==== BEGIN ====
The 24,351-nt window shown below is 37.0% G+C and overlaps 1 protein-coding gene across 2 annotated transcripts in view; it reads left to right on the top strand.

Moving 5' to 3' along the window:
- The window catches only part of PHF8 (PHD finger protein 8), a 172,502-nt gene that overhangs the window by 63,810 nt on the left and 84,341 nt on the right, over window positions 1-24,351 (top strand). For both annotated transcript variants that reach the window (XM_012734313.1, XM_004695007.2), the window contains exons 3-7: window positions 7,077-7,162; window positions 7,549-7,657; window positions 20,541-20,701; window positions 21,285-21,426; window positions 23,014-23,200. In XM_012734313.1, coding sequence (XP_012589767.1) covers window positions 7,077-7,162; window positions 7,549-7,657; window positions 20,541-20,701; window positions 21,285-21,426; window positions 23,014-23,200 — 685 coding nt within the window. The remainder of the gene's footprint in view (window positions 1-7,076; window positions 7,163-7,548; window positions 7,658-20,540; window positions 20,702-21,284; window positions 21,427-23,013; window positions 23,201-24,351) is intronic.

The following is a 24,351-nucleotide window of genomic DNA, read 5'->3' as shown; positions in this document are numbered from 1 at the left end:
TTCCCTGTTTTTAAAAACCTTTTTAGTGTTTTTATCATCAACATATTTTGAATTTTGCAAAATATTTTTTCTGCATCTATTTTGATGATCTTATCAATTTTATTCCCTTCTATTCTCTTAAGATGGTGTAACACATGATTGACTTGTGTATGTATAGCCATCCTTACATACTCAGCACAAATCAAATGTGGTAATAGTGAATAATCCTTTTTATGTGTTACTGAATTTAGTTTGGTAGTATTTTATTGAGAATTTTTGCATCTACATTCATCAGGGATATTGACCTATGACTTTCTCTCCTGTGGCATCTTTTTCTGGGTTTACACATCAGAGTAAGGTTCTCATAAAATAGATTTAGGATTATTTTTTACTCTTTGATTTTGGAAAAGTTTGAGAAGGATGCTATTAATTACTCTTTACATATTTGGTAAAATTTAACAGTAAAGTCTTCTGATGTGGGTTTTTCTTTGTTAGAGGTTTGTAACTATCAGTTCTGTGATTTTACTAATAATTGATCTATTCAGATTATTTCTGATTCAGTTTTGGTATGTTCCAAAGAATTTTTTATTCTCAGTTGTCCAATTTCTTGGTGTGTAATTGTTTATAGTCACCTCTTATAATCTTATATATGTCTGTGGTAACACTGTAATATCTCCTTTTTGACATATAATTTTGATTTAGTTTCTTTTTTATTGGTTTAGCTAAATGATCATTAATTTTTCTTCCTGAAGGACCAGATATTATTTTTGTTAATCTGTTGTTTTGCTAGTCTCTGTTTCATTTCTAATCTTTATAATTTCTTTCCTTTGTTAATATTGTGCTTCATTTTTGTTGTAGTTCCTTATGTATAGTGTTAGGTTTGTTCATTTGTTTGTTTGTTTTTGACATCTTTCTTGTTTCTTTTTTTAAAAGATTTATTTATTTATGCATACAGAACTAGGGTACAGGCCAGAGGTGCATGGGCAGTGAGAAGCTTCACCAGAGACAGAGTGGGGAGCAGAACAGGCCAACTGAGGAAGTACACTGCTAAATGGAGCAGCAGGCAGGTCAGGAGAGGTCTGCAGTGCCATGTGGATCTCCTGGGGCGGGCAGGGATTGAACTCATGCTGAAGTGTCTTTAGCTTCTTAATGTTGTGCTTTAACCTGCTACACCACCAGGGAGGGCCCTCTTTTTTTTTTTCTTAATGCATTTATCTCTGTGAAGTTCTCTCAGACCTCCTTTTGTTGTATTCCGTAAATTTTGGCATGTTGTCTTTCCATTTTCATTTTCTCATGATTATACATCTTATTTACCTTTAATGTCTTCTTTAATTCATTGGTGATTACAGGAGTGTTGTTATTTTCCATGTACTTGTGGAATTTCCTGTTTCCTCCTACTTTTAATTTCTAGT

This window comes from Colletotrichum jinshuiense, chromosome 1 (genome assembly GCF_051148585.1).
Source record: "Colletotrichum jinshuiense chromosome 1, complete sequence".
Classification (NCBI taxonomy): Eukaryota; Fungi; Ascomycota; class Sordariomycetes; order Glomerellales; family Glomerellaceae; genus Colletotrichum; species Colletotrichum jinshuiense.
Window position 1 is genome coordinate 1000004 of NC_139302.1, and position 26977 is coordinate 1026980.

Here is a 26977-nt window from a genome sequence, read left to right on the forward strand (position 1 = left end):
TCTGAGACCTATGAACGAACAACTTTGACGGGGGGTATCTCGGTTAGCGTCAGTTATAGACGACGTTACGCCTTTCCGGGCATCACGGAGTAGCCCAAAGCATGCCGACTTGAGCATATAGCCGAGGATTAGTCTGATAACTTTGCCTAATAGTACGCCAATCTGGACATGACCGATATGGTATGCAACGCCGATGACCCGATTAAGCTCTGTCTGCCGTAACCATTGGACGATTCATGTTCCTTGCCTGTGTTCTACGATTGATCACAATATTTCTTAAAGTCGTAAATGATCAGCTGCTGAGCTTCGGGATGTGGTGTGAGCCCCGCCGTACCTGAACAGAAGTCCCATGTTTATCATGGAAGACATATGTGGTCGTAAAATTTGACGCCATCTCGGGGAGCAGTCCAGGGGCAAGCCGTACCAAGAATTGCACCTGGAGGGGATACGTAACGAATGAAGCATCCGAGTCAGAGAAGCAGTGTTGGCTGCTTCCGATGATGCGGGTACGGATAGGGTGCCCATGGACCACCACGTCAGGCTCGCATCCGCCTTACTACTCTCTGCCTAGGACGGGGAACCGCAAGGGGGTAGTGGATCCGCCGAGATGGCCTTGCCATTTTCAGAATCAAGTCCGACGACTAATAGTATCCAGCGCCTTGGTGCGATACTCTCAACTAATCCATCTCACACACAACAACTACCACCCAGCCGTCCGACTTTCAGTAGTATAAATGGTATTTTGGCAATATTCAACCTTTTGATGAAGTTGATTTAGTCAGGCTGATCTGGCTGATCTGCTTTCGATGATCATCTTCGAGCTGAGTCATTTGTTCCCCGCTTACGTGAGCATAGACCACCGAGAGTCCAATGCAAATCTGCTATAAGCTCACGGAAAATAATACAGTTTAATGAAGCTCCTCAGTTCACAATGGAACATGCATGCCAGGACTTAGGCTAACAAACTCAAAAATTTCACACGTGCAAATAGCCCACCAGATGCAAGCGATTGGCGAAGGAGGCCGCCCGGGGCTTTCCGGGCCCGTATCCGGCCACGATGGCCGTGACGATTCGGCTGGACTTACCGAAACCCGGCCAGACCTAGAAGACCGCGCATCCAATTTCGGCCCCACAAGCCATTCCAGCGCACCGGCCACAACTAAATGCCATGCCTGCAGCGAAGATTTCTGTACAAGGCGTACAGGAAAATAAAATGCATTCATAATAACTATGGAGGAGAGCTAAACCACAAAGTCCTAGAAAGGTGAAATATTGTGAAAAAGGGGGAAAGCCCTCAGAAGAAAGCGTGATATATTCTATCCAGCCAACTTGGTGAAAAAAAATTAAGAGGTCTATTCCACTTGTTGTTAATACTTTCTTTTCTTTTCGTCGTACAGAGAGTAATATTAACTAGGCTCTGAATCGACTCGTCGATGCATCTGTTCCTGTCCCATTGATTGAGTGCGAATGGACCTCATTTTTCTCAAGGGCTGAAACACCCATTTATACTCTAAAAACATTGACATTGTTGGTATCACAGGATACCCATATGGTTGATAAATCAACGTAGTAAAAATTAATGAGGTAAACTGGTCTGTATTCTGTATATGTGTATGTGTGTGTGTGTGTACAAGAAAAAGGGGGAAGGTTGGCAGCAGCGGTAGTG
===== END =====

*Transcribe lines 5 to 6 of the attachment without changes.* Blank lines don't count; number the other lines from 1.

TTCCCTGTTTTTAAAAACCTTTTTAGTGTTTTTATCATCAACATATTTTGAATTTTGCAAAATATTTTTTCTGCATCTATTTTGATGATCTTATCAATTTTATTCCCTTCTATTCTCTTAAGATGGTGTAACACATGATTGACTTGTGTATGTATAGCCATCCTTACATACTCAGCACAAATCAAATGTGGTAATAGTGAATAATCCTTTTTATGTGTTACTGAATTTAGTTTGGTAGTATTTTATTGAGAATTTTTGCATCTACATTCATCAGGGATATTGACCTATGACTTTCTCTCCTGTGGCATCTTTTTCTGGGTTTACACATCAGAGTAAGGTTCTCATAAAATAGATTTAGGATTATTTTTTACTCTTTGATTTTGGAAAAGTTTGAGAAGGATGCTATTAATTACTCTTTACATATTTGGTAAAATTTAACAGTAAAGTCTTCTGATGTGGGTTTTTCTTTGTTAGAGGTTTGTAACTATCAGTTCTGTGATTTTACTAATAATTGATCTATTCAGATTATTTCTGATTCAGTTTTGGTATGTTCCAAAGAATTTTTTATTCTCAGTTGTCCAATTTCTTGGTGTGTAATTGTTTATAGTCACCTCTTATAATCTTATATATGTCTGTGGTAACACTGTAATATCTCCTTTTTGACATATAATTTTGATTTAGTTTCTTTTTTATTGGTTTAGCTAAATGATCATTAATTTTTCTTCCTGAAGGACCAGATATTATTTTTGTTAATCTGTTGTTTTGCTAGTCTCTGTTTCATTTCTAATCTTTATAATTTCTTTCCTTTGTTAATATTGTGCTTCATTTTTGTTGTAGTTCCTTATGTATAGTGTTAGGTTTGTTCATTTGTTTGTTTGTTTTTGACATCTTTCTTGTTTCTTTTTTTAAAAGATTTATTTATTTATGCATACAGAACTAGGGTACAGGCCAGAGGTGCATGGGCAGTGAGAAGCTTCACCAGAGACAGAGTGGGGAGCAGAACAGGCCAACTGAGGAAGTACACTGCTAAATGGAGCAGCAGGCAGGTCAGGAGAGGTCTGCAGTGCCATGTGGATCTCCTGGGGCGGGCAGGGATTGAACTCATGCTGAAGTGTCTTTAGCTTCTTAATGTTGTGCTTTAACCTGCTACACCACCAGGGAGGGCCCTCTTTTTTTTTTTCTTAATGCATTTATCTCTGTGAAGTTCTCTCAGACCTCCTTTTGTTGTATTCCGTAAATTTTGGCATGTTGTCTTTCCATTTTCATTTTCTCATGATTATACATCTTATTTACCTTTAATGTCTTCTTTAATTCATTGGTGATTACAGGAGTGTTGTTATTTTCCATGTACTTGTGGAATTTCCTGTTTCCTCCTACTTTTAATTTCTAGT

This window comes from Colletotrichum jinshuiense, chromosome 1 (genome assembly GCF_051148585.1).